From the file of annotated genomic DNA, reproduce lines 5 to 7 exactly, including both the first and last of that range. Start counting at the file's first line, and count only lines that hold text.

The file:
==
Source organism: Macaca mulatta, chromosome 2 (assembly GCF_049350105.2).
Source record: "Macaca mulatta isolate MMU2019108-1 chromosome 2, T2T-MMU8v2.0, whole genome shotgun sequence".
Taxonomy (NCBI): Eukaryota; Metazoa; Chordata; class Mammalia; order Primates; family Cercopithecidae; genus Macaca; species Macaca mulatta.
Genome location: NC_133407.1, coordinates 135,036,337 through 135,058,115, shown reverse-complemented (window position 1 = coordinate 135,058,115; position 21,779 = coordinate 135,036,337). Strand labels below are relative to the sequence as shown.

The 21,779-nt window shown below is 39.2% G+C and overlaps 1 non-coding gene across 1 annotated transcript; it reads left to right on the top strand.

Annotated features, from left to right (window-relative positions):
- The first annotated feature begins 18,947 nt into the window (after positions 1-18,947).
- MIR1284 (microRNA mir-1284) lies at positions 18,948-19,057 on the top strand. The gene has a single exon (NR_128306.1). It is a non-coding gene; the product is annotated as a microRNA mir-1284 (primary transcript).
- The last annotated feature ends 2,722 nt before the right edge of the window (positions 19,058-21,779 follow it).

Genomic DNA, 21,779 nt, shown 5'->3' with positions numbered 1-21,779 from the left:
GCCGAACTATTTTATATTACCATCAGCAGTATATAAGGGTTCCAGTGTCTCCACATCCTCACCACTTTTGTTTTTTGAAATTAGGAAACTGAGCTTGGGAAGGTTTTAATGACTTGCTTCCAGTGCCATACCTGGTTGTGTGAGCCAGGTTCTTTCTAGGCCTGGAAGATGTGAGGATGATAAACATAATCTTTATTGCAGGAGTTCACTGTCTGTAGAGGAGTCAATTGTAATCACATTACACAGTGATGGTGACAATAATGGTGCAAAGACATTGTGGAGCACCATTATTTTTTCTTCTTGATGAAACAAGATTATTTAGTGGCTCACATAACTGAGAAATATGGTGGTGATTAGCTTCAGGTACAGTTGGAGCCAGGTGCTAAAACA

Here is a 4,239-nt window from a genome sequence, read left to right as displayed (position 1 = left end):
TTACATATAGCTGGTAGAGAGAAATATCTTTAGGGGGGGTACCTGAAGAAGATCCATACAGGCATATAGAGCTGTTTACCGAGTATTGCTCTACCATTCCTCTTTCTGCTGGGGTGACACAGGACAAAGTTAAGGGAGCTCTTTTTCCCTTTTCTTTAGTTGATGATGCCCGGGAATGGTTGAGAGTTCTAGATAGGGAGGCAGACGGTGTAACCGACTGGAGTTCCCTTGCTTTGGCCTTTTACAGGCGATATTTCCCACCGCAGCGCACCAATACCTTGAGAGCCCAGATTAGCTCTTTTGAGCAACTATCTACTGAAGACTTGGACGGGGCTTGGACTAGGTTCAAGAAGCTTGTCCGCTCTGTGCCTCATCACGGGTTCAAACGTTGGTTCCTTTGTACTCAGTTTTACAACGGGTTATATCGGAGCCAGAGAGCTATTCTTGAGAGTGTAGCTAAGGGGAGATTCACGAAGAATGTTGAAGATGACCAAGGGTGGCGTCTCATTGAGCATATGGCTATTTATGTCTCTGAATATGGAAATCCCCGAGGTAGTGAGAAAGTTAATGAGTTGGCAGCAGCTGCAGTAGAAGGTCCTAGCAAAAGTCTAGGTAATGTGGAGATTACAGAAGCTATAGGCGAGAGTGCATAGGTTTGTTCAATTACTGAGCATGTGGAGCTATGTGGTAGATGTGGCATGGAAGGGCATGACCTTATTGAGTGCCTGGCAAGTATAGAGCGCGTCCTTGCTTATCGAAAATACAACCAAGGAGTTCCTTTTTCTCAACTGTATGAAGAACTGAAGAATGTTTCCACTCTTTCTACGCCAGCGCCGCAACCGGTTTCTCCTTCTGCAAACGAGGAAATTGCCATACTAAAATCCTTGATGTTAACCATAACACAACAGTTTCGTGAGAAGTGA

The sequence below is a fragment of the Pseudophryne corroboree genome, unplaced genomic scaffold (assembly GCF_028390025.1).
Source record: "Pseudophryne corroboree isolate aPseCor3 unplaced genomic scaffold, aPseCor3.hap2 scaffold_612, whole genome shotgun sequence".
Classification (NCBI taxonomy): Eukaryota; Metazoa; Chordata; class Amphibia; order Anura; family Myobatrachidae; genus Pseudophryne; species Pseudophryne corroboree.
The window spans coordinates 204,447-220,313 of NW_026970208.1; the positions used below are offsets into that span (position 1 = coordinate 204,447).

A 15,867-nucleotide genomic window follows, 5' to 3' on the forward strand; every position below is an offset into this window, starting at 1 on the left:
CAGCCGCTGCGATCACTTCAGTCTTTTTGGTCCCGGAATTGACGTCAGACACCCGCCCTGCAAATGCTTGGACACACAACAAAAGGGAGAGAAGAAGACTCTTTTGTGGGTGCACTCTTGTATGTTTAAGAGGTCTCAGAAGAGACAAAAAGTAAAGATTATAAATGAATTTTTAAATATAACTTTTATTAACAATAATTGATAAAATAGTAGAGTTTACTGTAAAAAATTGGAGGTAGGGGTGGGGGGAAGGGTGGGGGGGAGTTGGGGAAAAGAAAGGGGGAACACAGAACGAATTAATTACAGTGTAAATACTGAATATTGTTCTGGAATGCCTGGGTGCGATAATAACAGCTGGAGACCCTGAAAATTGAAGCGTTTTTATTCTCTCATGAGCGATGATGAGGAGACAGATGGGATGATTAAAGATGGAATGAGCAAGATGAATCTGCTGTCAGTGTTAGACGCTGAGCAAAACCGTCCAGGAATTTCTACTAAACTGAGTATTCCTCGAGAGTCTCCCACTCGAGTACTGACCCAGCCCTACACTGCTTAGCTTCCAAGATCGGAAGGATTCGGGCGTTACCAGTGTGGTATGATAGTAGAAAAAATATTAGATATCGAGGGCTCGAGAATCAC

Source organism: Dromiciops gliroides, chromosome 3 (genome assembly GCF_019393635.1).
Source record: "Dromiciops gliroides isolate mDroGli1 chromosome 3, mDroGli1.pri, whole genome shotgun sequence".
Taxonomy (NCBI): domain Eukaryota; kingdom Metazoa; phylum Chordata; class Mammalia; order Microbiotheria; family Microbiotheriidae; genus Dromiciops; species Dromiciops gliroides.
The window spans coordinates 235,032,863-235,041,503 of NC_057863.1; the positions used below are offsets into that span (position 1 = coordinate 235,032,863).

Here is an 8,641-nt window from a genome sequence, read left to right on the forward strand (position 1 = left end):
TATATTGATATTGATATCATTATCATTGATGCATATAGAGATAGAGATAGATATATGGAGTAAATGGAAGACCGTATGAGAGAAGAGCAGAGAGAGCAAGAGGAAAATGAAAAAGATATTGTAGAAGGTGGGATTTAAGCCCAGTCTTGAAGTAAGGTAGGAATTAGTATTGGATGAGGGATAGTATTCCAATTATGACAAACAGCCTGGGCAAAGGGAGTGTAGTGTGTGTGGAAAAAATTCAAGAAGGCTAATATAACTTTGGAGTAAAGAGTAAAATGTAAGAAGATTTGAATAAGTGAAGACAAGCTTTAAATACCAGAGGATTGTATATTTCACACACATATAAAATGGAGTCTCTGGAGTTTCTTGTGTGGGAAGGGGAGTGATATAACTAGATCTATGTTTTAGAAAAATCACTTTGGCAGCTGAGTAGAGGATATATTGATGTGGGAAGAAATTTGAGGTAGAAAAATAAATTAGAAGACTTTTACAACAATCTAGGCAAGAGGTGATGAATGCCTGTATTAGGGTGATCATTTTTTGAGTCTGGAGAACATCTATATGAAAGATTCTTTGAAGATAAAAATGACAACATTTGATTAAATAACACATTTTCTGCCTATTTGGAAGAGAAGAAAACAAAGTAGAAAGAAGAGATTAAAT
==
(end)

The 21,779-nt window shown below is 39.2% G+C and overlaps 1 non-coding gene across 1 annotated transcript; it reads left to right on the top strand.

Annotated features, from left to right (window-relative positions):
- The first annotated feature begins 18,947 nt into the window (after positions 1-18,947).